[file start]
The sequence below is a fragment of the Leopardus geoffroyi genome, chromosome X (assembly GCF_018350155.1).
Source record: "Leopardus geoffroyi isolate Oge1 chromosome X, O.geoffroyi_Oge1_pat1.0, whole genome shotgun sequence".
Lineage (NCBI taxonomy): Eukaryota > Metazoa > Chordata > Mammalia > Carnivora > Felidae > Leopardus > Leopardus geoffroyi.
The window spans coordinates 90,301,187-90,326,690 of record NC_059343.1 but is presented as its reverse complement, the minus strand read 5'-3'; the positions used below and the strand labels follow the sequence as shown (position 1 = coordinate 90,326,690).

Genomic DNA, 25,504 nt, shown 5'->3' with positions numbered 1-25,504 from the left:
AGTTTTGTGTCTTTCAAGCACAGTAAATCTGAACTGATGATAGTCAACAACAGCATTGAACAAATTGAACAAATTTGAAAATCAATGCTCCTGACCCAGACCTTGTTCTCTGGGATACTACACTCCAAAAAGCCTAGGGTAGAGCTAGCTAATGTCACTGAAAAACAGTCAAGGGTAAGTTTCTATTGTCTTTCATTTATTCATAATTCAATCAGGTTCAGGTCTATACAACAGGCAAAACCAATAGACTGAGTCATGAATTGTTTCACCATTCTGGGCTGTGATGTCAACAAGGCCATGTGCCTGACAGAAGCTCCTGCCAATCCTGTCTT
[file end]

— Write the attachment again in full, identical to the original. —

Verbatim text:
The sequence below is a fragment of the Leopardus geoffroyi genome, chromosome X (assembly GCF_018350155.1).
Source record: "Leopardus geoffroyi isolate Oge1 chromosome X, O.geoffroyi_Oge1_pat1.0, whole genome shotgun sequence".
Lineage (NCBI taxonomy): Eukaryota > Metazoa > Chordata > Mammalia > Carnivora > Felidae > Leopardus > Leopardus geoffroyi.
The window spans coordinates 90,301,187-90,326,690 of record NC_059343.1 but is presented as its reverse complement, the minus strand read 5'-3'; the positions used below and the strand labels follow the sequence as shown (position 1 = coordinate 90,326,690).

Genomic DNA, 25,504 nt, shown 5'->3' with positions numbered 1-25,504 from the left:
AGTTTTGTGTCTTTCAAGCACAGTAAATCTGAACTGATGATAGTCAACAACAGCATTGAACAAATTGAACAAATTTGAAAATCAATGCTCCTGACCCAGACCTTGTTCTCTGGGATACTACACTCCAAAAAGCCTAGGGTAGAGCTAGCTAATGTCACTGAAAAACAGTCAAGGGTAAGTTTCTATTGTCTTTCATTTATTCATAATTCAATCAGGTTCAGGTCTATACAACAGGCAAAACCAATAGACTGAGTCATGAATTGTTTCACCATTCTGGGCTGTGATGTCAACAAGGCCATGTGCCTGACAGAAGCTCCTGCCAATCCTGTCTT